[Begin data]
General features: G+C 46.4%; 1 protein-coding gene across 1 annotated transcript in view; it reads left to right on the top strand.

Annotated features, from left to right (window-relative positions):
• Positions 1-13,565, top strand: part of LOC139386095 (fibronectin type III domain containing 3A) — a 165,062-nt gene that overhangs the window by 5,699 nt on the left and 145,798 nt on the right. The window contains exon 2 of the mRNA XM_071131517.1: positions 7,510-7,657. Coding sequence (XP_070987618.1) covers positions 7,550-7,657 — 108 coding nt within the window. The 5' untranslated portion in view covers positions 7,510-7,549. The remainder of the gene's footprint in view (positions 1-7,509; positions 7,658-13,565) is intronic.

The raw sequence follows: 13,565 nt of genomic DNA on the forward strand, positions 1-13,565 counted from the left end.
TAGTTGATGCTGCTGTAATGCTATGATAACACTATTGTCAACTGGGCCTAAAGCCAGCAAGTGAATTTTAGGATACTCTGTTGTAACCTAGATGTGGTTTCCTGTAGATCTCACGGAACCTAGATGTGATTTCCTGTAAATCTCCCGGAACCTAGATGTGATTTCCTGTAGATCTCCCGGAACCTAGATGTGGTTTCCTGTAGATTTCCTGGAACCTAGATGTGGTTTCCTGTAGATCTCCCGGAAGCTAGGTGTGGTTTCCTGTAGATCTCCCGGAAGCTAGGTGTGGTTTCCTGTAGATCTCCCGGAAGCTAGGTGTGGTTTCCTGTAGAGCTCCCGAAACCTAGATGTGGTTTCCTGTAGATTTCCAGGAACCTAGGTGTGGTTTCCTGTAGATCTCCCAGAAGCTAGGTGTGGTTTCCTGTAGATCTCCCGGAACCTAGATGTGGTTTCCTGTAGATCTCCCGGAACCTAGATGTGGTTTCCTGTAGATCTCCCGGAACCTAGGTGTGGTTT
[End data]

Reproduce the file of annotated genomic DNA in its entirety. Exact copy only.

General features: G+C 46.4%; 1 protein-coding gene across 1 annotated transcript in view; it reads left to right on the top strand.

Annotated features, from left to right (window-relative positions):
• Positions 1-13,565, top strand: part of LOC139386095 (fibronectin type III domain containing 3A) — a 165,062-nt gene that overhangs the window by 5,699 nt on the left and 145,798 nt on the right. The window contains exon 2 of the mRNA XM_071131517.1: positions 7,510-7,657. Coding sequence (XP_070987618.1) covers positions 7,550-7,657 — 108 coding nt within the window. The 5' untranslated portion in view covers positions 7,510-7,549. The remainder of the gene's footprint in view (positions 1-7,509; positions 7,658-13,565) is intronic.

The raw sequence follows: 13,565 nt of genomic DNA on the forward strand, positions 1-13,565 counted from the left end.
TAGTTGATGCTGCTGTAATGCTATGATAACACTATTGTCAACTGGGCCTAAAGCCAGCAAGTGAATTTTAGGATACTCTGTTGTAACCTAGATGTGGTTTCCTGTAGATCTCACGGAACCTAGATGTGATTTCCTGTAAATCTCCCGGAACCTAGATGTGATTTCCTGTAGATCTCCCGGAACCTAGATGTGGTTTCCTGTAGATTTCCTGGAACCTAGATGTGGTTTCCTGTAGATCTCCCGGAAGCTAGGTGTGGTTTCCTGTAGATCTCCCGGAAGCTAGGTGTGGTTTCCTGTAGATCTCCCGGAAGCTAGGTGTGGTTTCCTGTAGAGCTCCCGAAACCTAGATGTGGTTTCCTGTAGATTTCCAGGAACCTAGGTGTGGTTTCCTGTAGATCTCCCAGAAGCTAGGTGTGGTTTCCTGTAGATCTCCCGGAACCTAGATGTGGTTTCCTGTAGATCTCCCGGAACCTAGATGTGGTTTCCTGTAGATCTCCCGGAACCTAGGTGTGGTTT